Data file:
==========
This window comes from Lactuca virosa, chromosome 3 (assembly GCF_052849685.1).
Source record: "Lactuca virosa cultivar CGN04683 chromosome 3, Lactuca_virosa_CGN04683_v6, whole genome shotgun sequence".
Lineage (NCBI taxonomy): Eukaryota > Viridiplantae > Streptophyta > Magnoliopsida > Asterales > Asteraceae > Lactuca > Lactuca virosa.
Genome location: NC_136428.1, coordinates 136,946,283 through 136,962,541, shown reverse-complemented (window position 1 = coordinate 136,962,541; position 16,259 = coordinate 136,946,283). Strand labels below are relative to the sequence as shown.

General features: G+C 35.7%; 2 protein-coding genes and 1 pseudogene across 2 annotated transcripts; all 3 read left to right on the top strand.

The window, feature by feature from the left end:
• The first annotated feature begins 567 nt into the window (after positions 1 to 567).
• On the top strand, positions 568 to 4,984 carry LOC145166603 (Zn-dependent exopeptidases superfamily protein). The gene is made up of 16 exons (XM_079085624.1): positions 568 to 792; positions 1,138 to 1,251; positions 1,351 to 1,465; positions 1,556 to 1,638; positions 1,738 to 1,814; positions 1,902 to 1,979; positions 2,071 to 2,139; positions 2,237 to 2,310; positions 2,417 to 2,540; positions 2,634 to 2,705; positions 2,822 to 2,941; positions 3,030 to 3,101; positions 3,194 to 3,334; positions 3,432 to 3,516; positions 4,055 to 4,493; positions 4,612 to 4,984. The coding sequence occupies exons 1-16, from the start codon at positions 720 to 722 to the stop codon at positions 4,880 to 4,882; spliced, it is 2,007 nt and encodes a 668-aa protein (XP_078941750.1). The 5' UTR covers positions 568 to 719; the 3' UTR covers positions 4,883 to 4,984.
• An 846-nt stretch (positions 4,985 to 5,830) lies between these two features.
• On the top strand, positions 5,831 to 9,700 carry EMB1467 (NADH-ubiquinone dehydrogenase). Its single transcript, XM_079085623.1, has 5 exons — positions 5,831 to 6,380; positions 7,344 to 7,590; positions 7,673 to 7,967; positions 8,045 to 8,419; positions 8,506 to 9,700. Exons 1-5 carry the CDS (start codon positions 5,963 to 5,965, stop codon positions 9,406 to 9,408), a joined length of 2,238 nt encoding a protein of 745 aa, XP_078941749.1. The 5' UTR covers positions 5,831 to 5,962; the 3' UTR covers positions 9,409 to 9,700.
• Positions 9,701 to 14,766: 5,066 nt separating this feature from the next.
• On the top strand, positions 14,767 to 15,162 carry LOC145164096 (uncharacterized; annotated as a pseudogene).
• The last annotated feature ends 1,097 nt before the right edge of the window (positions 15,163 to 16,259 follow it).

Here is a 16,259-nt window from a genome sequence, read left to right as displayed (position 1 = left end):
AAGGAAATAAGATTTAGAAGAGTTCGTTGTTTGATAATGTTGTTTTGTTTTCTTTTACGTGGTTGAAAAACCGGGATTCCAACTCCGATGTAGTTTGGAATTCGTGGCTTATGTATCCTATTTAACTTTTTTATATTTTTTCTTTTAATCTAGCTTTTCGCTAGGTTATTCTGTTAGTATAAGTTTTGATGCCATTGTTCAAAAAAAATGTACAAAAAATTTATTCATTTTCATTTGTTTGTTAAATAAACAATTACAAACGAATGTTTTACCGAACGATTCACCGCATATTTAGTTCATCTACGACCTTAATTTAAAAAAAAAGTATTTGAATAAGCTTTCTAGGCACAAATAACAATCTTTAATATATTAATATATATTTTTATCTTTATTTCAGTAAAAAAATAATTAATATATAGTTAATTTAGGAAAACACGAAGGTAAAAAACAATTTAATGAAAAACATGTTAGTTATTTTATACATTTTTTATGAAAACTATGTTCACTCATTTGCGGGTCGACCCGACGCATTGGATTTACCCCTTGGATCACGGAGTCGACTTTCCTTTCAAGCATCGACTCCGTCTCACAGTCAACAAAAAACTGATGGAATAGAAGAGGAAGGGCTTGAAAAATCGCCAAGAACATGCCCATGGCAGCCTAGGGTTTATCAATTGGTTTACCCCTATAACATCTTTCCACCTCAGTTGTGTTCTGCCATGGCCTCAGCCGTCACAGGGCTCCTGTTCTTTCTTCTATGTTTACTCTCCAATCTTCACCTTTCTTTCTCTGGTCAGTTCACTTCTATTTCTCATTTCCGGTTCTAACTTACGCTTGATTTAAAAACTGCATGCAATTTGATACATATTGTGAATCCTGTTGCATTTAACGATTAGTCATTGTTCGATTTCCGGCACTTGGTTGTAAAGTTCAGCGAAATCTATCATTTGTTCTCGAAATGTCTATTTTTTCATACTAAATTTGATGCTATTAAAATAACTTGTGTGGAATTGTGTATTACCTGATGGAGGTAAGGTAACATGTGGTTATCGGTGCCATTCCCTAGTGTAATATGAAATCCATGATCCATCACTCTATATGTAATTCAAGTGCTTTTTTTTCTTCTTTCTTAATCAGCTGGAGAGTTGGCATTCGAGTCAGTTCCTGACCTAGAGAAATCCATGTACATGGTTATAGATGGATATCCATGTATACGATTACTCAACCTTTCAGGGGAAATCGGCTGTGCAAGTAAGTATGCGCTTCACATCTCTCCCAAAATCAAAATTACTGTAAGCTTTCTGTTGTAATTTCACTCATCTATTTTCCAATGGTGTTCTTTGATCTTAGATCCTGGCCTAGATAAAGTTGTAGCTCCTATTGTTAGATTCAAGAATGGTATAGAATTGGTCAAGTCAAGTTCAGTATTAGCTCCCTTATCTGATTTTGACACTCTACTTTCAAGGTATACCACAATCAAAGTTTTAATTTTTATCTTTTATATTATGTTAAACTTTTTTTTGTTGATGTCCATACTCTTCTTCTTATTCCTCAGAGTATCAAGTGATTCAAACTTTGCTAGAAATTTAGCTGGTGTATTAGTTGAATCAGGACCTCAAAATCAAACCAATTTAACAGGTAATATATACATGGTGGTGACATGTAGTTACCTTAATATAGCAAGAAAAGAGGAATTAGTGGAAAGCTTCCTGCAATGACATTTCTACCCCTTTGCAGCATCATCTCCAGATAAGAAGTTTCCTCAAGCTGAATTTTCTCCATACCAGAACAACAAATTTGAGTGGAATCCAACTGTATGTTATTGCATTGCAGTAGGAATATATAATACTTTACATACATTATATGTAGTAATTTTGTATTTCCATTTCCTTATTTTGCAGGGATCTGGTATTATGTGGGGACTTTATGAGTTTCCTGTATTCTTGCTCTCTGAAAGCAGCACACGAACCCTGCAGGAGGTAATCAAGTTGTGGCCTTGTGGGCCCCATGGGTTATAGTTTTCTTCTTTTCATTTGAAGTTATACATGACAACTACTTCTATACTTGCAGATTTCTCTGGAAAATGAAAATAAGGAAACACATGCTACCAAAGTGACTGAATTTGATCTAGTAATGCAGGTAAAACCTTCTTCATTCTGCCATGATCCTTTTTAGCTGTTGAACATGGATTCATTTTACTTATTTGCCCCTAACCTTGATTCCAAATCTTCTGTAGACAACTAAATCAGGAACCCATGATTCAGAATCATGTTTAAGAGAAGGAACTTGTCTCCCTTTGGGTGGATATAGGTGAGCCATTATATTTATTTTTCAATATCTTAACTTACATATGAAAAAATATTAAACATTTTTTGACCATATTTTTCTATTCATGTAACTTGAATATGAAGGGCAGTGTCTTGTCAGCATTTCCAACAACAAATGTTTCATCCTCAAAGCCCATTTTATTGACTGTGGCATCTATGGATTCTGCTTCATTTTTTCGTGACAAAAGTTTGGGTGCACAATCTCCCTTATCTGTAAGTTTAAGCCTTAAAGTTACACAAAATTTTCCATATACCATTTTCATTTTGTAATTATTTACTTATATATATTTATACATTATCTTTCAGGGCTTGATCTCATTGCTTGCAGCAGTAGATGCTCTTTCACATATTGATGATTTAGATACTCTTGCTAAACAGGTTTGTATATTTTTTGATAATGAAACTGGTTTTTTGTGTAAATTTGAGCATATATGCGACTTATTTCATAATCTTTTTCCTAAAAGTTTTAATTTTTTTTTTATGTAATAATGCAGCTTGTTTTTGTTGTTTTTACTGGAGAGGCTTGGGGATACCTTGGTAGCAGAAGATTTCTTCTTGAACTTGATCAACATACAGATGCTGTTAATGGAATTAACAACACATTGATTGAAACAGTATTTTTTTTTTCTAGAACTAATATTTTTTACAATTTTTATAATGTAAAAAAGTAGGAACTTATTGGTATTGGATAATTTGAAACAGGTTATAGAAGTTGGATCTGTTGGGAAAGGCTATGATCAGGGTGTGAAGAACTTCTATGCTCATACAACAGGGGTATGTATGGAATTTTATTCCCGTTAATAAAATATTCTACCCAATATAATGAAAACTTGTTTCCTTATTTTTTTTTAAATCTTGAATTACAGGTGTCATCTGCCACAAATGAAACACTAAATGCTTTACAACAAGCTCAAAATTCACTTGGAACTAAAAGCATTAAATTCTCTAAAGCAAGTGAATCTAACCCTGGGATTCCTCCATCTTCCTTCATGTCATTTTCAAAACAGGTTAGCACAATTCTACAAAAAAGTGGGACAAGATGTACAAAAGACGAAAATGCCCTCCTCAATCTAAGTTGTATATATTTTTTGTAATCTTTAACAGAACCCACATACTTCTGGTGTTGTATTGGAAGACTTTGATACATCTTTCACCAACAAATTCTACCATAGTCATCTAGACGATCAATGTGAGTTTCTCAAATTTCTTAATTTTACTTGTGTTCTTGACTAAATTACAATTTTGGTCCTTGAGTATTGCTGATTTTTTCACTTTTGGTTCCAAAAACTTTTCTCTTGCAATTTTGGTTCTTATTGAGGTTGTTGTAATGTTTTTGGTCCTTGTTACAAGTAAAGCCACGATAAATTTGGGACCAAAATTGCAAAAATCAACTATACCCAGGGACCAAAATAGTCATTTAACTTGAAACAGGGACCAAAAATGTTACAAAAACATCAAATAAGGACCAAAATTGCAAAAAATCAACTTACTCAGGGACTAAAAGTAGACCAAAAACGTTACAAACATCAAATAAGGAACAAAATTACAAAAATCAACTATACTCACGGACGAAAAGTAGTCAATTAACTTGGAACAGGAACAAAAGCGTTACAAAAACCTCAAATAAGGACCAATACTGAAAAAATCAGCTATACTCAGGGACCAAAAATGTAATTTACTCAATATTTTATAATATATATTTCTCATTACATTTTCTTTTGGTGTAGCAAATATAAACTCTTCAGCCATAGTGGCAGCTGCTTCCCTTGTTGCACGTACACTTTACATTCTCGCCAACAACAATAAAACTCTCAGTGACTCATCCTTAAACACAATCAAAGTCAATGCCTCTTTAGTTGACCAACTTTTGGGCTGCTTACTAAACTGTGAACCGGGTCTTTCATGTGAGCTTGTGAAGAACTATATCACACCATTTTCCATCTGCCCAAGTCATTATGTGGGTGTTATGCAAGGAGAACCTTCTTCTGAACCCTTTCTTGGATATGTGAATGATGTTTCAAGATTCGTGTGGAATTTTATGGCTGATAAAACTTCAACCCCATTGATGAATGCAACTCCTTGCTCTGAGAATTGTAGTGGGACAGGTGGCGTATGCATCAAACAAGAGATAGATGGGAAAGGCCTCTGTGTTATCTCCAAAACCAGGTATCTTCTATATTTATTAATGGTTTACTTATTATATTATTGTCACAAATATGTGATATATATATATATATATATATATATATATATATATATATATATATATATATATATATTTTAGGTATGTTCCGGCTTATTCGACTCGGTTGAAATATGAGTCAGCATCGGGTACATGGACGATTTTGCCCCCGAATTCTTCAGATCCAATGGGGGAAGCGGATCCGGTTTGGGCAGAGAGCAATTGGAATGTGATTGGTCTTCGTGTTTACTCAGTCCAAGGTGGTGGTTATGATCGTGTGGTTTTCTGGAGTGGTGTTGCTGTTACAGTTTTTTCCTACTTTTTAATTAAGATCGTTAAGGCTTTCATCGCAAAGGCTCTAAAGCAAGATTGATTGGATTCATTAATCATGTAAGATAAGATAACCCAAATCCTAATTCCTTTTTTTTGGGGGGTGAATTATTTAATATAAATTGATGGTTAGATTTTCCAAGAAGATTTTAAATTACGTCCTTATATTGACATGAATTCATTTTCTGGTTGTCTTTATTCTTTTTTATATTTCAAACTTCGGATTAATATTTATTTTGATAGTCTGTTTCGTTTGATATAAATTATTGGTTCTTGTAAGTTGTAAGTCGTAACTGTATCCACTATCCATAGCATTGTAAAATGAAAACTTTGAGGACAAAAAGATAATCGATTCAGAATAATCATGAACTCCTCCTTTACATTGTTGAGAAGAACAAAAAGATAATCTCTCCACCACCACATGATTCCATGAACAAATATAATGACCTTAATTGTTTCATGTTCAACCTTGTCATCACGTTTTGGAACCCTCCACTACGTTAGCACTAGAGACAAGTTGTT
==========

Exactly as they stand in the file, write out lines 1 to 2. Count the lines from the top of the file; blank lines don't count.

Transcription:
This window comes from Lactuca virosa, chromosome 3 (assembly GCF_052849685.1).
Source record: "Lactuca virosa cultivar CGN04683 chromosome 3, Lactuca_virosa_CGN04683_v6, whole genome shotgun sequence".